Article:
Is PLM too Complex to Mashup?

 I was amazed to discover that there is almost no reference to PLM systems using Mashup technologies. So, what is wrong with Mashups? My impression was this is a very successful technology since Mashup usage is growing in multiple vertical industries. Starting with Google Maps, Mashups show their power through their ability to combine data coming from multiple sources. So, why don’t PLM systems understand this value?

 My initial assumption takes me back to PLM content management. PLM absolutely dislikes the ability of foreign systems to touch and manipulate content – design, bill of materials etc. The core perception is that this content is complex and cannot be simply extracted from a PLM system. At the same time, most of the successful Mashup technologies are based on their ability to take data from multiple systems and merge them together – in other words “mash” them “up”.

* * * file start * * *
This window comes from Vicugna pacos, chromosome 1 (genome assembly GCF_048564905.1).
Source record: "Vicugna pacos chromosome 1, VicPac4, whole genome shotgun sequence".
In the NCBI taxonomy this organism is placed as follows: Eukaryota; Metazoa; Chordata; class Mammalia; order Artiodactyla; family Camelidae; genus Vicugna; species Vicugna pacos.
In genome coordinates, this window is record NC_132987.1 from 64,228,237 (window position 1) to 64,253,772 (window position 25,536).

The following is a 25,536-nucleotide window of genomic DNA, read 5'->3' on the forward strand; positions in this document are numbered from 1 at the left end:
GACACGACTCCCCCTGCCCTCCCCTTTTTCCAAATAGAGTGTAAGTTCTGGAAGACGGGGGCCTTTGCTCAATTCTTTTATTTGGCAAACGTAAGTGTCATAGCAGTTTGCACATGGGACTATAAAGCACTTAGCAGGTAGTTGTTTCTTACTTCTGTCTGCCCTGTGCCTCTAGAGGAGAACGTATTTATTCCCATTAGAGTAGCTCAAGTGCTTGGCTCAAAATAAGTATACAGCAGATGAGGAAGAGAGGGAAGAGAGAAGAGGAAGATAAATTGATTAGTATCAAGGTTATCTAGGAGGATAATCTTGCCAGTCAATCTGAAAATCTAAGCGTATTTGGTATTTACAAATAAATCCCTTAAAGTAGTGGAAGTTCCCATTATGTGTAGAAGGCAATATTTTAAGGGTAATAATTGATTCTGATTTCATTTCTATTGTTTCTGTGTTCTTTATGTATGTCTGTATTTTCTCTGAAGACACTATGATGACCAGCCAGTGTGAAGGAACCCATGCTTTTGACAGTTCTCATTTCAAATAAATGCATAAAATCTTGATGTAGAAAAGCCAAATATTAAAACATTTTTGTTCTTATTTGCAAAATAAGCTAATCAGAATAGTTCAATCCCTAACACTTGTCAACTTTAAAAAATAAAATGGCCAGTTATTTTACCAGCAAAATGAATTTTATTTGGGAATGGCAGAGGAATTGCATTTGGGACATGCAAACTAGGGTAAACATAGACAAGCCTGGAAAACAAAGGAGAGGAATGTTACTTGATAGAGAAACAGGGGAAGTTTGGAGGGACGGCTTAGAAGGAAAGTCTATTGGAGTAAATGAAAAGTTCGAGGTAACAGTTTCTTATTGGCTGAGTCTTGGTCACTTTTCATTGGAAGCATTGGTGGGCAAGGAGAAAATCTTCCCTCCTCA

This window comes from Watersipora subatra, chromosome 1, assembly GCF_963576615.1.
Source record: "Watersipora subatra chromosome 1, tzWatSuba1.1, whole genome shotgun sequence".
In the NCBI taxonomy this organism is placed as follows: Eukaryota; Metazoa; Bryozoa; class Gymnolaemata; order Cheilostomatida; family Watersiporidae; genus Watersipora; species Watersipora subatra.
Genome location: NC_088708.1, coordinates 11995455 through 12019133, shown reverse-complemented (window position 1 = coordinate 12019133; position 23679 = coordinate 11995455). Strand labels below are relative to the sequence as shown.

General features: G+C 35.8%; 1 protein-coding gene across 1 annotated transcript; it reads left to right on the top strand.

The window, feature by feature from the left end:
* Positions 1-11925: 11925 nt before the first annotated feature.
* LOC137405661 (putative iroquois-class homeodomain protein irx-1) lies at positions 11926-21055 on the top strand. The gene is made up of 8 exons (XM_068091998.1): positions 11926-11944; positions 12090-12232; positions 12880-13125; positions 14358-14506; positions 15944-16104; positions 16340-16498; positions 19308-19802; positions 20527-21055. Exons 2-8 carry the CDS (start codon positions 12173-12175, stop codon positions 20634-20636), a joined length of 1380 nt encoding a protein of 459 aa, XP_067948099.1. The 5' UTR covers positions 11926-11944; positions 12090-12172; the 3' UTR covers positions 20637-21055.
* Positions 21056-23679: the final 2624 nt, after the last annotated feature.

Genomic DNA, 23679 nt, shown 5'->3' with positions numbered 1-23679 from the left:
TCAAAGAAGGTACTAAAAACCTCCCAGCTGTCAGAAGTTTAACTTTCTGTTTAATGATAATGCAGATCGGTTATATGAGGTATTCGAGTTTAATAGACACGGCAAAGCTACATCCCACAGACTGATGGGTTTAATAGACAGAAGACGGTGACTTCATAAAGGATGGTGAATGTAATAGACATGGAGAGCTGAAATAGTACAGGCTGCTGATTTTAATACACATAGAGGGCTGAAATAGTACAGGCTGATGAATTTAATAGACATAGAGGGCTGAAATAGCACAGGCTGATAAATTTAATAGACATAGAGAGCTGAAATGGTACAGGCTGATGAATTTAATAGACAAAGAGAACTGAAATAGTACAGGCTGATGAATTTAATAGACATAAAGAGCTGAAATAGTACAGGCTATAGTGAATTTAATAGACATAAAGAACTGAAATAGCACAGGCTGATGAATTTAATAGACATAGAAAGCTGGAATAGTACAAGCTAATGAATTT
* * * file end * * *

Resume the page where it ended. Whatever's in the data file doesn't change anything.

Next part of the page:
So, what we can do to improve this?  How can we popularize PLM content? – by allowing multiple functions in PLM software to extract content such as models and drawings,  Bill of Materials etc., and make them available in formats and representations that can mash-them-up to something people will actually use. I can find multiple use cases for this such as mash-up design information with CRM systems – to see what parts of a design are most problematic in customer reports. I’m sure you will be able to find more applications and use cases for such Mashups…

 What is a Mashup? – ZDNet

 Let me know if you have experience with Mashups and have found them useful…


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